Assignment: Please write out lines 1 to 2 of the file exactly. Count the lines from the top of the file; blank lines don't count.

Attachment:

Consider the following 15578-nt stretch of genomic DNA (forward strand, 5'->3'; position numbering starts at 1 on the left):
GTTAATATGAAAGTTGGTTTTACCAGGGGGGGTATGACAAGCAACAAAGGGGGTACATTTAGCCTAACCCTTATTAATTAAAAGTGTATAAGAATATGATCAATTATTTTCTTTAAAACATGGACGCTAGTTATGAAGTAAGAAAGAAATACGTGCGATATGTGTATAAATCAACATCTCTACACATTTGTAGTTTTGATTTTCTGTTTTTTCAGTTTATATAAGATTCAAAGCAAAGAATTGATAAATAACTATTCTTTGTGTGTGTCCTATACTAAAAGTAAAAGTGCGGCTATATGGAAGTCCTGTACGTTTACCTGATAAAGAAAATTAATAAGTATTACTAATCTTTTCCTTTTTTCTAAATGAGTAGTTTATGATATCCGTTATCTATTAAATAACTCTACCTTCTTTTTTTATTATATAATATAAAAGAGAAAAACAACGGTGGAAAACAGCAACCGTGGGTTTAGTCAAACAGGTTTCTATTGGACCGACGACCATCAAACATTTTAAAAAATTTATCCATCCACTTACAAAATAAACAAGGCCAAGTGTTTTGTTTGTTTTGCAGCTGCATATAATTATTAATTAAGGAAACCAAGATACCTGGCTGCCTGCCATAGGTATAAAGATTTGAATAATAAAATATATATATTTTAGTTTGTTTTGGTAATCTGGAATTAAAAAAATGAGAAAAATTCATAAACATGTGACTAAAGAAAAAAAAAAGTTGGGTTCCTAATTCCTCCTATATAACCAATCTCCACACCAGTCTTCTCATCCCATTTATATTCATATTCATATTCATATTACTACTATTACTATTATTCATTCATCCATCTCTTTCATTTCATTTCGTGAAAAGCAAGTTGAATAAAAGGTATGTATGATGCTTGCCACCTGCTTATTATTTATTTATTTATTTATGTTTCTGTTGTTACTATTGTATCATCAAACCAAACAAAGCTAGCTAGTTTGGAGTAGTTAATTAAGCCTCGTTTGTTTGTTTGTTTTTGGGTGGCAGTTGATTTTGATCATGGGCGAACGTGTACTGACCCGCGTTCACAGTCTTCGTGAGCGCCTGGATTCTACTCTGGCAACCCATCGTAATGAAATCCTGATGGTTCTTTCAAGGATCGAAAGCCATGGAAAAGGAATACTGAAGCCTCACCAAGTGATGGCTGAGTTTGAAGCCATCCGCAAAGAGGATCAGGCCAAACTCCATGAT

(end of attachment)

Consider the following 15578-nt stretch of genomic DNA (forward strand, 5'->3'; position numbering starts at 1 on the left):
GTTAATATGAAAGTTGGTTTTACCAGGGGGGGTATGACAAGCAACAAAGGGGGTACATTTAGCCTAACCCTTATTAATTAAAAGTGTATAAGAATATGATCAATTATTTTCTTTAAAACATGGACGCTAGTTATGAAGTAAGAAAGAAATACGTGCGATATGTGTATAAATCAACATCTCTACACATTTGTAGTTTTGATTTTCTGTTTTTTCAGTTTATATAAGATTCAAAGCAAAGAATTGATAAATAACTATTCTTTGTGTGTGTCCTATACTAAAAGTAAAAGTGCGGCTATATGGAAGTCCTGTACGTTTACCTGATAAAGAAAATTAATAAGTATTACTAATCTTTTCCTTTTTTCTAAATGAGTAGTTTATGATATCCGTTATCTATTAAATAACTCTACCTTCTTTTTTTATTATATAATATAAAAGAGAAAAACAACGGTGGAAAACAGCAACCGTGGGTTTAGTCAAACAGGTTTCTATTGGACCGACGACCATCAAACATTTTAAAAAATTTATCCATCCACTTACAAAATAAACAAGGCCAAGTGTTTTGTTTGTTTTGCAGCTGCATATAATTATTAATTAAGGAAACCAAGATACCTGGCTGCCTGCCATAGGTATAAAGATTTGAATAATAAAATATATATATTTTAGTTTGTTTTGGTAATCTGGAATTAAAAAAATGAGAAAAATTCATAAACATGTGACTAAAGAAAAAAAAAAGTTGGGTTCCTAATTCCTCCTATATAACCAATCTCCACACCAGTCTTCTCATCCCATTTATATTCATATTCATATTCATATTACTACTATTACTATTATTCATTCATCCATCTCTTTCATTTCATTTCGTGAAAAGCAAGTTGAATAAAAGGTATGTATGATGCTTGCCACCTGCTTATTATTTATTTATTTATTTATGTTTCTGTTGTTACTATTGTATCATCAAACCAAACAAAGCTAGCTAGTTTGGAGTAGTTAATTAAGCCTCGTTTGTTTGTTTGTTTTTGGGTGGCAGTTGATTTTGATCATGGGCGAACGTGTACTGACCCGCGTTCACAGTCTTCGTGAGCGCCTGGATTCTACTCTGGCAACCCATCGTAATGAAATCCTGATGGTTCTTTCAAGGATCGAAAGCCATGGAAAAGGAATACTGAAGCCTCACCAAGTGATGGCTGAGTTTGAAGCCATCCGCAAAGAGGATCAGGCCAAACTCCATGAT